Information Security News
Google has banished 13 Android apps from its Play marketplace after security researchers found the apps made unauthorized downloads and attempted to gain root privileges that allowed them to survive factory resets.
One of the 13 apps, which was known as Honeycomb, had as many as one million downloads before it was removed, according to researchers from Lookout, the mobile security provider that spotted the malicious entries. The apps boasted a large number of downloads and highly favorable user ratings, presumably thanks to the ability of one app to automatically download other apps and then leave rave user reviews for them. In a blog post, Lookout researcher Chris Dehghanpoor wrote:
The explanation for the apps’ high ratings and hundreds-of-thousands of downloads is the malware itself. First off, some of the apps are fully-functioning games. Some are highly rated because they are fun to play. Mischievously, though, the apps are capable of using compromised devices to download and positively review other malicious apps in the Play store by the same authors. This helps increase the download figures in the Play Store. Specifically, it attempts to detect if a device is rooted, and if so, copies several files to the /system partition in an effort to ensure persistence, even after a complete factory reset. This behavior is very similar to several other malware families we’ve seen recently, specifically Shedun, ShiftyBug, and Shuanet.
As Ars reported in November, members of the Shedun, Shuanet, and ShiftyBug families expose phones to potentially dangerous root exploits that can make app removal extremely hard for many users. That's because the apps are often able to root the infected device and install themselves as system applications. That can make them hard to remove using conventional methods, such as the uninstall button or factory reset in the Android options menu.
Mozilla has warned Firefox users that its decision to reject SHA-1 certificates has caused an unfortunate side effect: some man-in-the-middle devices, such as security scanners and antivirus products, are failing to connect to HTTPS sites.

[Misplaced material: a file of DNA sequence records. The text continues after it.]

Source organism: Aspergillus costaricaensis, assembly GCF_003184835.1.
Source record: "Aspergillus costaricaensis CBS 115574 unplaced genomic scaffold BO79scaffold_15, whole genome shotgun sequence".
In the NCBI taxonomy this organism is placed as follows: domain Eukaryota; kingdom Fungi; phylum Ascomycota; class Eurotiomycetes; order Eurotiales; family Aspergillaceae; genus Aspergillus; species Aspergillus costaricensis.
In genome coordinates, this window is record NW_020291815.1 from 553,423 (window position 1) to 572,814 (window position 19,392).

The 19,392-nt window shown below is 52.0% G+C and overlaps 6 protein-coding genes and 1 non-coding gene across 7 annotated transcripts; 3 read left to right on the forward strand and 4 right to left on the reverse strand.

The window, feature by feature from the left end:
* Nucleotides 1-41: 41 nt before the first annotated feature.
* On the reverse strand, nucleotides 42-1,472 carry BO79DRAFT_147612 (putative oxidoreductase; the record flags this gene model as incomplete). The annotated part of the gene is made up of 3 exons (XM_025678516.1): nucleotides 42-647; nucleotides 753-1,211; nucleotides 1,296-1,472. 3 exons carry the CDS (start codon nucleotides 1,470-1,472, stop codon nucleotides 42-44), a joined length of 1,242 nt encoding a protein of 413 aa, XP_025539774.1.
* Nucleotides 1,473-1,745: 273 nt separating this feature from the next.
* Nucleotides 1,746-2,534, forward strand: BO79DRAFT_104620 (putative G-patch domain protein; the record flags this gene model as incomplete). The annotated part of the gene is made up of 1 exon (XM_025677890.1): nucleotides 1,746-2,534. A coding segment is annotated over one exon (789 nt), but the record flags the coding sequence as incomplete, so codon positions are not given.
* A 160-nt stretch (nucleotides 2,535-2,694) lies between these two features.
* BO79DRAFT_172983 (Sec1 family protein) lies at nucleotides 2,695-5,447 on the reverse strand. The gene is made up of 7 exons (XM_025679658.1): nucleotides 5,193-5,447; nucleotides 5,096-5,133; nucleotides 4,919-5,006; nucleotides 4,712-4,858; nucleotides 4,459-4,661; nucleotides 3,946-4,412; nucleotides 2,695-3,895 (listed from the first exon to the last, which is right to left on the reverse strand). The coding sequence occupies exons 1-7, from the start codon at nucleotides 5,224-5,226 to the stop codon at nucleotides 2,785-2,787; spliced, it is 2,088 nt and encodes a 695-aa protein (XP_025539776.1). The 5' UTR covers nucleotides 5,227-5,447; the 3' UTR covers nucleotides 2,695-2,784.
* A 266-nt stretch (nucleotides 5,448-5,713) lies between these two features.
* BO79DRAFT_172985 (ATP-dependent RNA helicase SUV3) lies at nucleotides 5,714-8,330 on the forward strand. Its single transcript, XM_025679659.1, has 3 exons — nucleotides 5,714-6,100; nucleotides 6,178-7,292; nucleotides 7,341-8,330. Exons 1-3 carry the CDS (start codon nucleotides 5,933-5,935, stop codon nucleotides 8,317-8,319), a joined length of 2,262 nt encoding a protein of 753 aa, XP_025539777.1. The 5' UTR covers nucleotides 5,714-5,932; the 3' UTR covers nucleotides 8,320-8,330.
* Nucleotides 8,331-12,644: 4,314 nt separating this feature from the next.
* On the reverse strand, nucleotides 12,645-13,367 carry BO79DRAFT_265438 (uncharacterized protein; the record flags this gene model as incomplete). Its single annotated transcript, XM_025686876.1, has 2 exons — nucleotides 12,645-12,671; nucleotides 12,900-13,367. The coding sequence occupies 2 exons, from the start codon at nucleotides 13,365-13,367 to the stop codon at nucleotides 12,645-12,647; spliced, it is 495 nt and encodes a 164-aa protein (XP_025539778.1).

The browser maker advised any netizens affected by the interference to install the latest version of Firefox, which reinstates support for SHA-1.
Indeed, 'tis the season for browser upgrades. As Ars reported on Tuesday, Microsoft has been furiously nudging Internet Explorer holdouts over to the latest versions of its browser.
by Dan Goodin
Time Warner Cable is warning that login credentials for 320,000 customers may have been stolen. The TV cable and Internet service provider told Reuters that e-mail passwords may have been harvested by malware installed on customers' computers or that the potentially compromised passcodes may have been the result of data breaches of other companies that stored Time Warner Cable customer information. The company is still investigating how the data was obtained, but so far has found no indications that its systems were breached.
A Time Warner spokesman told the news agency that the company issued the warning after receiving notification from the FBI that some customer e-mail addresses and passwords "may have been compromised." As a precaution, company officials are sending e-mails and direct mail correspondence advising customers to update their passwords.
The Time Warner advisory comes a day after Web host provider Linode said it was resetting user passwords following signs of a breach. The reset came after an investigation of "the unauthorized login of three accounts [that] has led us to the discovery of two Linode.com user credentials on an external machine. This implies user credentials could have been read from our database, either offline or on, at some point." The database contains usernames, e-mail addresses, "securely hashed" passwords, and encrypted two-factor seeds.